By Tina Hesman Saey, Science News
Losing sleep could lead to losing brain cells, a new study suggests.
Levels of a protein that forms the hallmark plaques of Alzheimer’s disease increase in the brains of mice and in the spinal fluid of people during wakefulness and fall during sleep, researchers report online September 24 in Science. Mice that didn’t get enough sleep for three weeks also had more plaques in their brains than well-rested mice, the team found.
Scientists already knew that having Alzheimer’s disease was associated with poor sleep, but they had thought that Alzheimer’s disease caused the sleep disruption.
“This is the first experimental study that clearly shows that disrupted sleep may contribute to the disease process,” says Peter Meerlo, a neuroscientist at the University of Groningen in the Netherlands. “What makes it exciting for me is that it shows that chronic sleep loss, in the long run, changes the brain in ways that may contribute to disease.” A vicious cycle could result if sleep loss leads to Alzheimer’s disease and the disease leads to more sleep loss, he says.
Researchers led by David Holtzman, a neurologist and neuroscientist at Washington University in St. Louis, used a method called microdialysis to measure the levels of a protein known as amyloid-beta in the fluid between brain cells of mice. Amyloid-beta sometimes twists into a sticky form and clumps together, forming such plaques. Scientists don’t yet understand how, but they think that clumping of amyloid-beta eventually leads to the death of neurons and the symptoms of Alzheimer’s disease (SN: 8/16/08, p. 20).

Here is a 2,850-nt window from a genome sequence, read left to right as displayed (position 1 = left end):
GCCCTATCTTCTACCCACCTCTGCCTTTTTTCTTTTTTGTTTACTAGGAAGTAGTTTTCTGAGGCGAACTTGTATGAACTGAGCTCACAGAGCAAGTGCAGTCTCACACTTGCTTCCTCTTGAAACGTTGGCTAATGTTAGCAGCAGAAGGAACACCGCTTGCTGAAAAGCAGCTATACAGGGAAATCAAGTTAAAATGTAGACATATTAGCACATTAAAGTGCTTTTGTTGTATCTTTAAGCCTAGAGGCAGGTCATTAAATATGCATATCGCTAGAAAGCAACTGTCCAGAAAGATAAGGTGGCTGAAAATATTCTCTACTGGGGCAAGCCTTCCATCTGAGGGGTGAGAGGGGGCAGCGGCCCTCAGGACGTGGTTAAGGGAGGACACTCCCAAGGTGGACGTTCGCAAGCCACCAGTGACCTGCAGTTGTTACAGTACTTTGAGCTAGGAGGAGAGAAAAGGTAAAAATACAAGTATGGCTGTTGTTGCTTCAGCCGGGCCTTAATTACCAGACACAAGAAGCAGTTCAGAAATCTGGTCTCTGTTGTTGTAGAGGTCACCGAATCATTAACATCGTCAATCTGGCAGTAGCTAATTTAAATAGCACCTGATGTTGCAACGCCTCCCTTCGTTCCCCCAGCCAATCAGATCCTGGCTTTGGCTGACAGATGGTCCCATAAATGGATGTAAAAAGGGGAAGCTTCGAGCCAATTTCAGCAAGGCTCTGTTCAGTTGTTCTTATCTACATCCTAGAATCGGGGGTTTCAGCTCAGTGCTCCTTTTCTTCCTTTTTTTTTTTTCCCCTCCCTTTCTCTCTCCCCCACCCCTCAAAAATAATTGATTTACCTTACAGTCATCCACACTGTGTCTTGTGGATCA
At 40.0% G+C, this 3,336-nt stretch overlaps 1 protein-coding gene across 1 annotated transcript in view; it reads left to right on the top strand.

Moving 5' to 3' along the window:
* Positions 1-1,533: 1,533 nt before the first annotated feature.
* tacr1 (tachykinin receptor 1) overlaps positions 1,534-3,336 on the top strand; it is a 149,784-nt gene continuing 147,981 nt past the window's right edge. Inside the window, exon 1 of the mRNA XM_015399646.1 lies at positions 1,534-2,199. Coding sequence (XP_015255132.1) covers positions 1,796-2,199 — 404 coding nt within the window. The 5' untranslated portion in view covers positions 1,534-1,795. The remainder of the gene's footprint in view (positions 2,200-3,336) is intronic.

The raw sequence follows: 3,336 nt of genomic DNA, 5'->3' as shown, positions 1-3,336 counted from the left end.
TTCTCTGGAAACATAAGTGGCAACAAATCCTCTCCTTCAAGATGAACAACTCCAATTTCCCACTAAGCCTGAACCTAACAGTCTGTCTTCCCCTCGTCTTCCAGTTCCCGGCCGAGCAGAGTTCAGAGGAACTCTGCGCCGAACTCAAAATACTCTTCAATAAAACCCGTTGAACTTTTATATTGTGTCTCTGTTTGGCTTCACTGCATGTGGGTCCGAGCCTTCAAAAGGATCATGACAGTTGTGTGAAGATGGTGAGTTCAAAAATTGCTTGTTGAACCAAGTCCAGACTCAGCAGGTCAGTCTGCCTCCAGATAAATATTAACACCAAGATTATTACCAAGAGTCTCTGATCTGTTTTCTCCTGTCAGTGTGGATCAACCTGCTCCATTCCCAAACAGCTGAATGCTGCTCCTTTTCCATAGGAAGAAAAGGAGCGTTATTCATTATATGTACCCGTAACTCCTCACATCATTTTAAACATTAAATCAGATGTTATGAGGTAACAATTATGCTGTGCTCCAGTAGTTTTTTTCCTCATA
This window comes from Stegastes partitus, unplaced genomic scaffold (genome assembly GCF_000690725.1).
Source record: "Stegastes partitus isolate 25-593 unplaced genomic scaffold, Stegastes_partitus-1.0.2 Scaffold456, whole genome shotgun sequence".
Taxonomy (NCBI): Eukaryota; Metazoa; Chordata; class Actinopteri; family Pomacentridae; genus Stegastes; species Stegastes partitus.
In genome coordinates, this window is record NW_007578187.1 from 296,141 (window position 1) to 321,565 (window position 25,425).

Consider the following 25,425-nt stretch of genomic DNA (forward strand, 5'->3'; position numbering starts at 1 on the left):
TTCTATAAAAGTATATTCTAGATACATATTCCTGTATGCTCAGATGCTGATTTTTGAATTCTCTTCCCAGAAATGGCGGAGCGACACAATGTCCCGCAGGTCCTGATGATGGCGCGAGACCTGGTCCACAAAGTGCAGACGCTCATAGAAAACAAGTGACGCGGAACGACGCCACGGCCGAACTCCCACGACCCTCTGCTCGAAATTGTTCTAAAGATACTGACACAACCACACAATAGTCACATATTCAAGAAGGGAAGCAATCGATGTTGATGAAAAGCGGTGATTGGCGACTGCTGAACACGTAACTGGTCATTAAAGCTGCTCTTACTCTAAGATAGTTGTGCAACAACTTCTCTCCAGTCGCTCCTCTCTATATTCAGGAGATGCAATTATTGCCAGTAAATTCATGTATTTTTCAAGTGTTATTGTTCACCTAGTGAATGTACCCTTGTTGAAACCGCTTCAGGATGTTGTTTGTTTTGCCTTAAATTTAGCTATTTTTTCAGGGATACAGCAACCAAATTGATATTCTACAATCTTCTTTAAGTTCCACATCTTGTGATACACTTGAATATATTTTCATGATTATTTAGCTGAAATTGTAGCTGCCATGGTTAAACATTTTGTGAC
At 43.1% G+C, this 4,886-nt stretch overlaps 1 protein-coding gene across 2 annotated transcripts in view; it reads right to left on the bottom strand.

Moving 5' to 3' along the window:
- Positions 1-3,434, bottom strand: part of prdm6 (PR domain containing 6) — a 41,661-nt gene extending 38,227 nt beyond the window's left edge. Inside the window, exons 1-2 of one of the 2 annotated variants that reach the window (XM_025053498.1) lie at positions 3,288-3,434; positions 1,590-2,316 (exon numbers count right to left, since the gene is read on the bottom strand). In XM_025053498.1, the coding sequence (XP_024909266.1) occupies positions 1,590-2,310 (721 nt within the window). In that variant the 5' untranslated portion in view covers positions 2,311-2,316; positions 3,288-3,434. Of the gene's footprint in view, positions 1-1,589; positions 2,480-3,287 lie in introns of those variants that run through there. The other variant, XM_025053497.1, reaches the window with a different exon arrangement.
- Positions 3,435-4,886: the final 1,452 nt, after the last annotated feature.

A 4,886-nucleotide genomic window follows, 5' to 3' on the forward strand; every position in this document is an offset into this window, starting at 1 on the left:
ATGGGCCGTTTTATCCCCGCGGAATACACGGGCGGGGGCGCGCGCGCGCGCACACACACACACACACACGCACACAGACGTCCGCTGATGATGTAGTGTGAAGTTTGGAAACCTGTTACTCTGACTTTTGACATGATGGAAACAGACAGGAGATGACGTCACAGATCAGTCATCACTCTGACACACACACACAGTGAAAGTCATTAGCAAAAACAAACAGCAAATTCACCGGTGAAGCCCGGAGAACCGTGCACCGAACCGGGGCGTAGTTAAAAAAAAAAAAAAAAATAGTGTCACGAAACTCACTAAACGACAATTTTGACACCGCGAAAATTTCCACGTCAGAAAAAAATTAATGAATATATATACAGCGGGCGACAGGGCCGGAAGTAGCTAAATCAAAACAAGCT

Although levels of amyloid-beta in the brain tissue of the mice didn’t seem to change, Holtzman’s group found that levels of the protein released into brain fluid did rise and fall throughout the day. “We didn’t know it would coordinate with sleep and wakefulness,” Holtzman says. “We just knew the levels fluctuated.”
Levels of the protein increased in mice during the night—when mice are mostly awake—and fell during the day when mice sleep. The longer the mice stayed awake, the more amyloid-beta levels increased, the team found. The team also measured amyloid-beta levels in the cerebral spinal fluid of some healthy young people and found the same pattern observed in the mice—amyloid-beta levels increase when people are awake and fall during sleep.
Giving mice a shot of a hormone called orexin, which promotes wakefulness, also caused amyloid-beta levels to increase. And blocking orexin’s activity led to a decrease in the amount of protein released into the brain fluid. The researchers don’t yet know whether orexin is directly responsible for helping release amyloid-beta into brain fluid or if orexin keeps animals awake, allowing more time for levels of the protein to build up.
For three weeks, Holtzman’s team studied mice that were genetically predisposed to build Alzheimer’s plaques, allowing some of the animals to sleep only four hours a day while others slept normally. Sleep-deprived mice made more plaques than well-rested mice, but a drug that blocks orexin’s action was also able to stop plaque buildup, the researchers discovered.
Studies in people haven’t shown a link between Alzheimer’s disease and chronic sleep loss, but Holtzman speculates that lack of sleep, particularly in mid-life when plaques begin to form, could hasten onset of the disease in genetically susceptible individuals. Drugs that block orexin might also be used as a potential therapy for halting plaque development, he says.
Other researchers aren’t so sure that’s a good idea. “Treating patients chronically with orexin inhibitors is really not an option,” says Masashi Yanagisawa, a Howard Hughes Medical Institute investigator at the University of Texas Southwestern Medical Center at Dallas. The drugs would likely make patients sleepy unless used at extremely low doses, he says. One such drug is in clinical testing as a treatment for insomnia.
It is also unclear whether orexin or some other aspect of the sleep and wake cycle regulates amyloid-beta levels, researchers say.
“Mechanistically we don’t understand why [sleep] is manipulating amyloid-beta rhythms,” says Sangram Sisodia, a molecular neurobiologist at the University of Chicago, “but we do know it’s doing something good for the brain.… There’s a clear message here about why it is so important to sleep.”